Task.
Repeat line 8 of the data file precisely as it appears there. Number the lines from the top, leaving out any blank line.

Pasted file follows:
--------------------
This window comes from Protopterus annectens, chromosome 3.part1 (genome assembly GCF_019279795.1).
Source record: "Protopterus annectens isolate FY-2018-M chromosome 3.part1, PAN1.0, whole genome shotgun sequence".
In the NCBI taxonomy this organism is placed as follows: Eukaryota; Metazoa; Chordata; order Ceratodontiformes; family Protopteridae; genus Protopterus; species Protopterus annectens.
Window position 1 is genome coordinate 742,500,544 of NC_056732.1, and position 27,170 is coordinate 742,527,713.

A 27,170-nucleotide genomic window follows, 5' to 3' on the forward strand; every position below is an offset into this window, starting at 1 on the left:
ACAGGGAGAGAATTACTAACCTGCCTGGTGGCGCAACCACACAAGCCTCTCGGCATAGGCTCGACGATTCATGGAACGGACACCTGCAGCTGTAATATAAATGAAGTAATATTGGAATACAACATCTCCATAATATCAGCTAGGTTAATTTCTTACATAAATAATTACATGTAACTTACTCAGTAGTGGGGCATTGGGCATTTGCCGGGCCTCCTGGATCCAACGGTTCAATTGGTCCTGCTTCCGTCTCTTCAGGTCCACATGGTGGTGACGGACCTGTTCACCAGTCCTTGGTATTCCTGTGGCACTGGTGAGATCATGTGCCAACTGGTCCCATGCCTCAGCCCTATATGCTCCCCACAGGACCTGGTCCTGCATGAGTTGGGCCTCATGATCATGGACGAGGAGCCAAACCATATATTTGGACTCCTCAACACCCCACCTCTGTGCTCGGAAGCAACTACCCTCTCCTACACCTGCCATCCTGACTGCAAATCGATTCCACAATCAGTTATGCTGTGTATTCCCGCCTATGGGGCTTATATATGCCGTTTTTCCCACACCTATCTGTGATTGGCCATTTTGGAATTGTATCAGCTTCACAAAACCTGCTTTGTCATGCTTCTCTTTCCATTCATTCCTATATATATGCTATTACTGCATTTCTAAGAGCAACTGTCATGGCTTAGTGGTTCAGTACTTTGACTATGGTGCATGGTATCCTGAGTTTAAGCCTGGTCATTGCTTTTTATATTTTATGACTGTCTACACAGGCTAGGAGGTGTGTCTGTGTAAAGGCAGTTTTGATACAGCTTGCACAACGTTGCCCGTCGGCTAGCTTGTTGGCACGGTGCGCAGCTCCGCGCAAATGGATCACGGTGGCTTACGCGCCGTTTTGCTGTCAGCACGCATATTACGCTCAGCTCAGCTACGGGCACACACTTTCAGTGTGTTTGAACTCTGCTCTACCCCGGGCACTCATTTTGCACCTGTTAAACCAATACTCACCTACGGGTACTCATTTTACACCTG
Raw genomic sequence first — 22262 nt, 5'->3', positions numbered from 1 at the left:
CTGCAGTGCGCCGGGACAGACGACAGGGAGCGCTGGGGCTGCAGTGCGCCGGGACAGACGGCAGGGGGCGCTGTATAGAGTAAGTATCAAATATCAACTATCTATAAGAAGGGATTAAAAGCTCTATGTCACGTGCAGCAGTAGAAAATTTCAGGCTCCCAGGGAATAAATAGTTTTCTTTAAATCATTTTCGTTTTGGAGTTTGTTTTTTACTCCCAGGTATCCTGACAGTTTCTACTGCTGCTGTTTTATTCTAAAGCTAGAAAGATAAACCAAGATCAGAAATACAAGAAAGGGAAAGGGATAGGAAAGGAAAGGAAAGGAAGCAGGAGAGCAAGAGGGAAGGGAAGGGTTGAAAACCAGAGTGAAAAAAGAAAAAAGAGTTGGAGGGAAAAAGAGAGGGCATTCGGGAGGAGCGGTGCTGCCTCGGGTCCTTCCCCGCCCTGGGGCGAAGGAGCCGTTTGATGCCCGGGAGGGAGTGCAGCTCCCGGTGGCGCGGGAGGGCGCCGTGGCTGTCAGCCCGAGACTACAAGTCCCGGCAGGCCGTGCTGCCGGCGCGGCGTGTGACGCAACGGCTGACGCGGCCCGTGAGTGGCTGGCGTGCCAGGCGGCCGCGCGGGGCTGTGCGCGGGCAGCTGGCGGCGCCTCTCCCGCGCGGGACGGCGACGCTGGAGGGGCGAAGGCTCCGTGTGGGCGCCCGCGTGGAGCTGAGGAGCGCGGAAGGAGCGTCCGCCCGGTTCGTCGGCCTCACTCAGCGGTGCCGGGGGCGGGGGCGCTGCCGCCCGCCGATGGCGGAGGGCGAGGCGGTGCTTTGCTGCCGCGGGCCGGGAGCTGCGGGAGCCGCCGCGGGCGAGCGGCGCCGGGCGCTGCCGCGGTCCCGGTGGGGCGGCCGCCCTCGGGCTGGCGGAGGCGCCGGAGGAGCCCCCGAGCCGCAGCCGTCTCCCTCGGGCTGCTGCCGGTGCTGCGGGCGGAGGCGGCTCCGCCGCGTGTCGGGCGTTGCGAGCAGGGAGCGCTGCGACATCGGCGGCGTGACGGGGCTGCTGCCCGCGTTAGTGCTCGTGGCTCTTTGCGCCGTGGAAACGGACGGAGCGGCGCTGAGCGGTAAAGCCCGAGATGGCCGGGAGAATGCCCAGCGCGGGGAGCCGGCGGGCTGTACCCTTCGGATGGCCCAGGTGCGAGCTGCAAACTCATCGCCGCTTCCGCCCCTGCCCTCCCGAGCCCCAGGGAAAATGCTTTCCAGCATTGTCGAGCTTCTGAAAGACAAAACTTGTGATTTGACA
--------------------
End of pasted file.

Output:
CTGCAGTGCGCCGGGACAGACGACAGGGAGCGCTGGGGCTGCAGTGCGCCGGGACAGACGGCAGGGGGCGCTGTATAGAGTAAGTATCAAATATCAACTATCTATAAGAAGGGATTAAAAGCTCTATGTCACGTGCAGCAGTAGAAAATTTCAGGCTCCCAGGGAATAAATAGTTTTCTTTAAATCATTTTCGTTTTGGAGTTTGTTTTTTACTCCCAGGTATCCTGACAGTTTCTACTGCTGCTGTTTTATTCTAAAGCTAGAAAGATAAACCAAGATCAGAAATACAAGAAAGGGAAAGGGATAGGAAAGGAAAGGAAAGGAAGCAGGAGAGCAAGAGGGAAGGGAAGGGTTGAAAACCAGAGTGAAAAAAGAAAAAAGAGTTGGAGGGAAAAAGAGAGGGCATTCGGGAGGAGCGGTGCTGCCTCGGGTCCTTCCCCGCCCTGGGGCGAAGGAGCCGTTTGATGCCCGGGAGGGAGTGCAGCTCCCGGTGGCGCGGGAGGGCGCCGTGGCTGTCAGCCCGAGACTACAAGTCCCGGCAGGCCGTGCTGCCGGCGCGGCGTGTGACGCAACGGCTGACGCGGCCCGTGAGTGGCTGGCGTGCCAGGCGGCCGCGCGGGGCTGTGCGCGGGCAGCTGGCGGCGCCTCTCCCGCGCGGGACGGCGACGCTGGAGGGGCGAAGGCTCCGTGTGGGCGCCCGCGTGGAGCTGAGGAGCGCGGAAGGAGCGTCCGCCCGGTTCGTCGGCCTCACTCAGCGGTGCCGGGGGCGGGGGCGCTGCCGCCCGCCGATGGCGGAGGGCGAGGCGGTGCTTTGCTGCCGCGGGCCGGGAGCTGCGGGAGCCGCCGCGGGCGAGCGGCGCCGGGCGCTGCCGCGGTCCCGGTGGGGCGGCCGCCCTCGGGCTGGCGGAGGCGCCGGAGGAGCCCCCGAGCCGCAGCCGTCTCCCTCGGGCTGCTGCCGGTGCTGCGGGCGGAGGCGGCTCCGCCGCGTGTCGGGCGTTGCGAGCAGGGAGCGCTGCGACATCGGCGGCGTGACGGGGCTGCTGCCCGCGTTAGTGCTCGTGGCTCTTTGCGCCGTGGAAACGGACGGAGCGGCGCTGAGCGGTAAAGCCCGAGATGGCCGGGAGAATGCCCAGCGCGGGGAGCCGGCGGGCTGTACCCTTCGGATGGCCCAGGTGCGAGCTGCAAACTCATCGCCGCTTCCGCCCCTGCCCTCCCGAGCCCCAGGGAAAATGCTTTCCAGCATTGTCGAGCTTCTGAAAGACAAAACTTGTGATTTGACA